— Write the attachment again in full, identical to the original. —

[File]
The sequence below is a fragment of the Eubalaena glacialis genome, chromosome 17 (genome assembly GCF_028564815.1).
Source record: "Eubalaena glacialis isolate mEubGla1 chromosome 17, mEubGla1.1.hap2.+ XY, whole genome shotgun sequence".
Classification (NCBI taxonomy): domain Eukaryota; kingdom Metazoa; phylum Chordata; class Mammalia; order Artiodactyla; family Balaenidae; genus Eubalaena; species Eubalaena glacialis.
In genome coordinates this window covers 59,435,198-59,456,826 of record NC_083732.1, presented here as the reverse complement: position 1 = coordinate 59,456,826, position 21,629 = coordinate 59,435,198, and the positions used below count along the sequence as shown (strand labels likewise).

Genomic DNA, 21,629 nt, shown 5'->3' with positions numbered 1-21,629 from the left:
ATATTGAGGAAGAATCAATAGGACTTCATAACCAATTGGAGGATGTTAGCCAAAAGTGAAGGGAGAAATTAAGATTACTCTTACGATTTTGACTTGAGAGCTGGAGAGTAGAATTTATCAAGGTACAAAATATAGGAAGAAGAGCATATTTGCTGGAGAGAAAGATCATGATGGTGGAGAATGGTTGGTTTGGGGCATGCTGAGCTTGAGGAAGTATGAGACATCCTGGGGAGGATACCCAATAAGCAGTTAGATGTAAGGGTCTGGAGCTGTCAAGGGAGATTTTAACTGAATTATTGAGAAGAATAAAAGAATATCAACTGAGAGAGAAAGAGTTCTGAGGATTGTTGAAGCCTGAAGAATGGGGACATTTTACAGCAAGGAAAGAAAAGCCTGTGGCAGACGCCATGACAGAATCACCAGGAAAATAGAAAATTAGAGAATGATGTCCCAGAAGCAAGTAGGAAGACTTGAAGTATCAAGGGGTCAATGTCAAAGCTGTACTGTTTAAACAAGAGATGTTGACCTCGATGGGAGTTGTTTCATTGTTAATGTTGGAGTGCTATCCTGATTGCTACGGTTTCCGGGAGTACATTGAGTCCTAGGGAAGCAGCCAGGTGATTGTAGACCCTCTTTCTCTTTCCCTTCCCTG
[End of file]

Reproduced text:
The sequence below is a fragment of the Eubalaena glacialis genome, chromosome 17 (genome assembly GCF_028564815.1).
Source record: "Eubalaena glacialis isolate mEubGla1 chromosome 17, mEubGla1.1.hap2.+ XY, whole genome shotgun sequence".
Classification (NCBI taxonomy): domain Eukaryota; kingdom Metazoa; phylum Chordata; class Mammalia; order Artiodactyla; family Balaenidae; genus Eubalaena; species Eubalaena glacialis.
In genome coordinates this window covers 59,435,198-59,456,826 of record NC_083732.1, presented here as the reverse complement: position 1 = coordinate 59,456,826, position 21,629 = coordinate 59,435,198, and the positions used below count along the sequence as shown (strand labels likewise).

Genomic DNA, 21,629 nt, shown 5'->3' with positions numbered 1-21,629 from the left:
ATATTGAGGAAGAATCAATAGGACTTCATAACCAATTGGAGGATGTTAGCCAAAAGTGAAGGGAGAAATTAAGATTACTCTTACGATTTTGACTTGAGAGCTGGAGAGTAGAATTTATCAAGGTACAAAATATAGGAAGAAGAGCATATTTGCTGGAGAGAAAGATCATGATGGTGGAGAATGGTTGGTTTGGGGCATGCTGAGCTTGAGGAAGTATGAGACATCCTGGGGAGGATACCCAATAAGCAGTTAGATGTAAGGGTCTGGAGCTGTCAAGGGAGATTTTAACTGAATTATTGAGAAGAATAAAAGAATATCAACTGAGAGAGAAAGAGTTCTGAGGATTGTTGAAGCCTGAAGAATGGGGACATTTTACAGCAAGGAAAGAAAAGCCTGTGGCAGACGCCATGACAGAATCACCAGGAAAATAGAAAATTAGAGAATGATGTCCCAGAAGCAAGTAGGAAGACTTGAAGTATCAAGGGGTCAATGTCAAAGCTGTACTGTTTAAACAAGAGATGTTGACCTCGATGGGAGTTGTTTCATTGTTAATGTTGGAGTGCTATCCTGATTGCTACGGTTTCCGGGAGTACATTGAGTCCTAGGGAAGCAGCCAGGTGATTGTAGACCCTCTTTCTCTTTCCCTTCCCTG